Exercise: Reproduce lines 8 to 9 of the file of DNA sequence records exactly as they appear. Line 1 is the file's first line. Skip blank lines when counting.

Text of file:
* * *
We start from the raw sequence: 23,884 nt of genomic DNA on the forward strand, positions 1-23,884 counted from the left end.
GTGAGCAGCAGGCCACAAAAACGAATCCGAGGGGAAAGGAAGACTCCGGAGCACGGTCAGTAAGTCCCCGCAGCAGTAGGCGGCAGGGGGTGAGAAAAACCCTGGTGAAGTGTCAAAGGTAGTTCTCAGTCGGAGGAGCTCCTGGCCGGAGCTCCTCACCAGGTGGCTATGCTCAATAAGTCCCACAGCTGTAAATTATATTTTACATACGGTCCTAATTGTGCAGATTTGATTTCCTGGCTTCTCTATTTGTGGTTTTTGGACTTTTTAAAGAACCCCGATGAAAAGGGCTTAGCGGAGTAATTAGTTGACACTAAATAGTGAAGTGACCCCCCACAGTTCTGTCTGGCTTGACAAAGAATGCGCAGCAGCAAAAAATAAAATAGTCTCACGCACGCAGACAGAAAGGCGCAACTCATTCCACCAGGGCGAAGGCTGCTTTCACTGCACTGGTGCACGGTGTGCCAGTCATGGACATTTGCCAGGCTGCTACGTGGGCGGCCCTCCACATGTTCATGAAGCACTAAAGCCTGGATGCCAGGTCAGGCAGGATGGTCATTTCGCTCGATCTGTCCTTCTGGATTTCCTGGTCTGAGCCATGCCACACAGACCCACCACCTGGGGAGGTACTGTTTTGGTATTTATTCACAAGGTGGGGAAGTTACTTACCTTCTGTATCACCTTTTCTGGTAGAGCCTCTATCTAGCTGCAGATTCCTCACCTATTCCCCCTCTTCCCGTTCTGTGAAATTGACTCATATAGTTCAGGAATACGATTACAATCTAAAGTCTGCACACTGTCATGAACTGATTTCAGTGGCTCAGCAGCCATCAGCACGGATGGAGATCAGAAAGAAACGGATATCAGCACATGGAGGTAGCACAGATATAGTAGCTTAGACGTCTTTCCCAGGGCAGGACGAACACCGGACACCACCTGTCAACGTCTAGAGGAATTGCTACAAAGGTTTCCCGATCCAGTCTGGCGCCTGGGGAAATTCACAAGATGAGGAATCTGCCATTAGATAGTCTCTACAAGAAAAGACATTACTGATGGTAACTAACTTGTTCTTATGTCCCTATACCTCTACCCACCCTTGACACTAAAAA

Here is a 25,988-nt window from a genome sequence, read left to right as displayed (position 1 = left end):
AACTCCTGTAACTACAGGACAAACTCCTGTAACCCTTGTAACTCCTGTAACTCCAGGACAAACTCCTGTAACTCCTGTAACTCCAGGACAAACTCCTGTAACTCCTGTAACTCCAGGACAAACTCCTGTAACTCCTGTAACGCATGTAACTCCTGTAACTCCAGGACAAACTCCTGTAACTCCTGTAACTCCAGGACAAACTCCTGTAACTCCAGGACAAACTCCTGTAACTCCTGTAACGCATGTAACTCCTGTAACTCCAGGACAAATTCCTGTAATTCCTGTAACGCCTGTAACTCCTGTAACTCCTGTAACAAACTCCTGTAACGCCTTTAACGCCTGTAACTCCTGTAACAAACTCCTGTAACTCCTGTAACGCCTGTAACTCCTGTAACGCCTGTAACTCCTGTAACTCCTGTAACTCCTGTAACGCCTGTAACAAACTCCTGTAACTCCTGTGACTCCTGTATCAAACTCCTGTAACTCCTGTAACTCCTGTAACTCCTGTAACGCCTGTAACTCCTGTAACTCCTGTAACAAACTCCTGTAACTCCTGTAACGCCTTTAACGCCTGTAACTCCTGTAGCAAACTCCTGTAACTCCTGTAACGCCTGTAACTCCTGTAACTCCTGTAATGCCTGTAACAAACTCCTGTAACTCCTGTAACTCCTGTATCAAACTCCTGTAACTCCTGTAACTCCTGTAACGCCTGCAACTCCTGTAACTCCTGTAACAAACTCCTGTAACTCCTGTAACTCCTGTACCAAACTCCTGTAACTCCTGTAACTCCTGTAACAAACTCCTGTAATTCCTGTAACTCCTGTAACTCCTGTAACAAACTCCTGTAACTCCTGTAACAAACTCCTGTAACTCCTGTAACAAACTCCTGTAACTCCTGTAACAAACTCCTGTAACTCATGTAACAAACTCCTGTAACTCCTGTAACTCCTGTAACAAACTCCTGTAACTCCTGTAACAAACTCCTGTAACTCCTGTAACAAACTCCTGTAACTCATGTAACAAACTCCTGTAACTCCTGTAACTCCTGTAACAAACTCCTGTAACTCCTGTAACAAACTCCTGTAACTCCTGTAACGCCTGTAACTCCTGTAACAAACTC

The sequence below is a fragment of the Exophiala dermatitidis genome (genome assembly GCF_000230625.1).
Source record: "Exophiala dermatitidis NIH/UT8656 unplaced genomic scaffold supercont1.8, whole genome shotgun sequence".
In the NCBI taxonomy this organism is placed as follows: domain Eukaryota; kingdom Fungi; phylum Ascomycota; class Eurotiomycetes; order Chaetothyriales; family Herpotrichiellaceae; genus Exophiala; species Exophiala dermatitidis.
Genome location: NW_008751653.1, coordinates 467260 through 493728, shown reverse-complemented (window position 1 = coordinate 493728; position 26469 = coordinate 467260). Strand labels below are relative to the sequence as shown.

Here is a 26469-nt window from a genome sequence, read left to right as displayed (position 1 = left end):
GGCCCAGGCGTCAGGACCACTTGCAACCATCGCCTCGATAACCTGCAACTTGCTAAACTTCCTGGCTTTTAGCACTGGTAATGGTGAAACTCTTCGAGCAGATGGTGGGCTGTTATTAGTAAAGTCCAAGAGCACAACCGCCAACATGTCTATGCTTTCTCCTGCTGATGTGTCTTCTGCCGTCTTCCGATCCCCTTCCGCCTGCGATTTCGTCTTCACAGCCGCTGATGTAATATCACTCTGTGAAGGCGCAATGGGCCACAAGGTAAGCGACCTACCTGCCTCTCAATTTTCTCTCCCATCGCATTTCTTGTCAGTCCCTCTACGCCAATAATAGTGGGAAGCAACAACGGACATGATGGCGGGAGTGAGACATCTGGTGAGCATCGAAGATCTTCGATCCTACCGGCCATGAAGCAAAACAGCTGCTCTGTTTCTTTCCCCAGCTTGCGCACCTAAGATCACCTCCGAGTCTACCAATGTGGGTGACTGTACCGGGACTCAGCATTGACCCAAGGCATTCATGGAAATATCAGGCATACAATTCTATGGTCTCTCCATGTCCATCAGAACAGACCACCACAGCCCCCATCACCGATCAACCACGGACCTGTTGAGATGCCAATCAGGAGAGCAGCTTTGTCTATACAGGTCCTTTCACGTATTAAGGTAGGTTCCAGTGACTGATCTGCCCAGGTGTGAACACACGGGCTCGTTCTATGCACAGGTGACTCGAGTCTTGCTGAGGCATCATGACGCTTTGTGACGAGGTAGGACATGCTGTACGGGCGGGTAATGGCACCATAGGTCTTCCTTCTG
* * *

Genome location: NW_008751653.1, coordinates 467260 through 493728, shown reverse-complemented (window position 1 = coordinate 493728; position 26469 = coordinate 467260). Strand labels below are relative to the sequence as shown.

Here is a 26469-nt window from a genome sequence, read left to right as displayed (position 1 = left end):